Get a feel of what it would have been like to live and work at the impressive Blaenavon Ironworks back in the 18th century!
The site is free to all and refurbished cottages, a recreated company truck shop and new cutting-edge audio post technology helps bring the story of the ironworks to life like never before.
See how the Romans spent their leisure time in the second century at the impressive remains of Caerleon Roman Fortress and Baths.
The variety of the remains on view is unparalleled within these isles.
The appeal of the exceptional Cistercian Tintern Abbey remains as enduring as ever
Tintern was only the second Cistercian foundation in Britain, and the first in Wales. The abbey has inspired many world-renowned artists and poets, including J.M.W. Turner and William Wordsworth
Raglan Castle is a stunning statement of wealth and power – and is well worth a visit!
Everything’s great about this place, from its great tower to the great gatehouse, which ‘wows’ the visitor just as its owner intended.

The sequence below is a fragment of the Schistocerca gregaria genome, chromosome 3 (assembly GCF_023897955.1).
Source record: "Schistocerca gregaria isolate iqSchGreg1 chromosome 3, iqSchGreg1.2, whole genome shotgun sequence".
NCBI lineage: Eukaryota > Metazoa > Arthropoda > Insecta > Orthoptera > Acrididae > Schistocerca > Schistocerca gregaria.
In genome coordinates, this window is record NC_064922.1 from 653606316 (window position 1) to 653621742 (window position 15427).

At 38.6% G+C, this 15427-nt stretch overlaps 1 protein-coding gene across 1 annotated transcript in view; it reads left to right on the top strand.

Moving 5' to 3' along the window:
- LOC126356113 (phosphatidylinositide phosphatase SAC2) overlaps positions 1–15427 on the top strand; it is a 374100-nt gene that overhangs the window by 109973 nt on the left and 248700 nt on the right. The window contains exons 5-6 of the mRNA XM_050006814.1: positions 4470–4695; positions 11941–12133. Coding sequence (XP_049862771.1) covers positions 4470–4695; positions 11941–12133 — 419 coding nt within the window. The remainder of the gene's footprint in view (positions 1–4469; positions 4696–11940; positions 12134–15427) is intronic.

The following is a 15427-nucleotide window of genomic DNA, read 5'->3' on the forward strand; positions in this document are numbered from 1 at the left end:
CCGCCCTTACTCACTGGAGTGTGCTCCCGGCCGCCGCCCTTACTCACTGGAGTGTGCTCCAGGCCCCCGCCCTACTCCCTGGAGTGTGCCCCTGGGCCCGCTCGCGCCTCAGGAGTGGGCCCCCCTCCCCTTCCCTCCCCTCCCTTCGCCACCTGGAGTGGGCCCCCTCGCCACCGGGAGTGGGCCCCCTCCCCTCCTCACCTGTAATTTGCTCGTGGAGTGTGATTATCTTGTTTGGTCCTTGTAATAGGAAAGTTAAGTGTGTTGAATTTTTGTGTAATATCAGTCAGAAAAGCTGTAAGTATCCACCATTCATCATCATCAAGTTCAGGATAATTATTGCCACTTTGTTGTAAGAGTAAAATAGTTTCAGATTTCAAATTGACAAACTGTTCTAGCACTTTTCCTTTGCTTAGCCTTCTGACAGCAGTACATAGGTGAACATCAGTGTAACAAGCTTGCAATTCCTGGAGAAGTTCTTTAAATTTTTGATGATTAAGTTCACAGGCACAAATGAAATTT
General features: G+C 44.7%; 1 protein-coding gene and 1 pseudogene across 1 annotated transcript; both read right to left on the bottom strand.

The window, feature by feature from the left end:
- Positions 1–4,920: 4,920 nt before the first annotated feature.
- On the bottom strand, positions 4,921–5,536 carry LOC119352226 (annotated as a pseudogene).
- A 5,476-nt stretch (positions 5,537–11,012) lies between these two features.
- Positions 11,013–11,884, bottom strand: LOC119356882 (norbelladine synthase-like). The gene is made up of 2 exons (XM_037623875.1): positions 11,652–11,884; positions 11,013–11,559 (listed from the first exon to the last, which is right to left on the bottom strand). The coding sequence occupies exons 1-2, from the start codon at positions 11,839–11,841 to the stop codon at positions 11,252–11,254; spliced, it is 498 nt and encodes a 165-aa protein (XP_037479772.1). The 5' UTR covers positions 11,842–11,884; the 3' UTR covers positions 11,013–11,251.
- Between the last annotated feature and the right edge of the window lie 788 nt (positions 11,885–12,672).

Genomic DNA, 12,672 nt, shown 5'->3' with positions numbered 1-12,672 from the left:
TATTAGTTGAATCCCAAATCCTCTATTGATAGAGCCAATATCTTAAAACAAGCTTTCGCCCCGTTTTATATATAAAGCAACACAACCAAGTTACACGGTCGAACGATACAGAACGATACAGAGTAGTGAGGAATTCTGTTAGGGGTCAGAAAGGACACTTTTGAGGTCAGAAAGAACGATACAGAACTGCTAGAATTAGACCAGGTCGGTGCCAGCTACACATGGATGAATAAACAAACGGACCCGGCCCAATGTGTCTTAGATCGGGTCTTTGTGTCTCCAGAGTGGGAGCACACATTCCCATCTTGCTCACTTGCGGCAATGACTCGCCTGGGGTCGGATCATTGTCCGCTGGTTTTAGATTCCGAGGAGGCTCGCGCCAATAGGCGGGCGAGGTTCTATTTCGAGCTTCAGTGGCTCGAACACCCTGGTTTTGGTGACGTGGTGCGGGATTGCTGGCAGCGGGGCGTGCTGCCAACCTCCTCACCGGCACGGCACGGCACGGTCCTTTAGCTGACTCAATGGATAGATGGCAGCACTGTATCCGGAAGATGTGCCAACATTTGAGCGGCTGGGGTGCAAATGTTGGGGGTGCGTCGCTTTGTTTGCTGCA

Chepstow Castle boasts the oldest castle doors in Europe. All wood and all of 800 years old.
Until 1962 these doors hung in the main gateway, but are now in safe keeping in the on-site exhibition.
Powerful round towers guard the heart of White Castle, the best preserved of the Three Castles – namely White, Skenfrith and Grosmont.
The Three Castles are usually grouped together because for a large part of their history they were part of a block of territory under the control of a single lord, Hubert de Burgh.
Uncover the secrets of slate at the National Slate Museum
Experience authentic quarry workshops with its operational machinery and engineering workshops, and craftsmen to demonstrate traditional skills of splitting and dressing slate.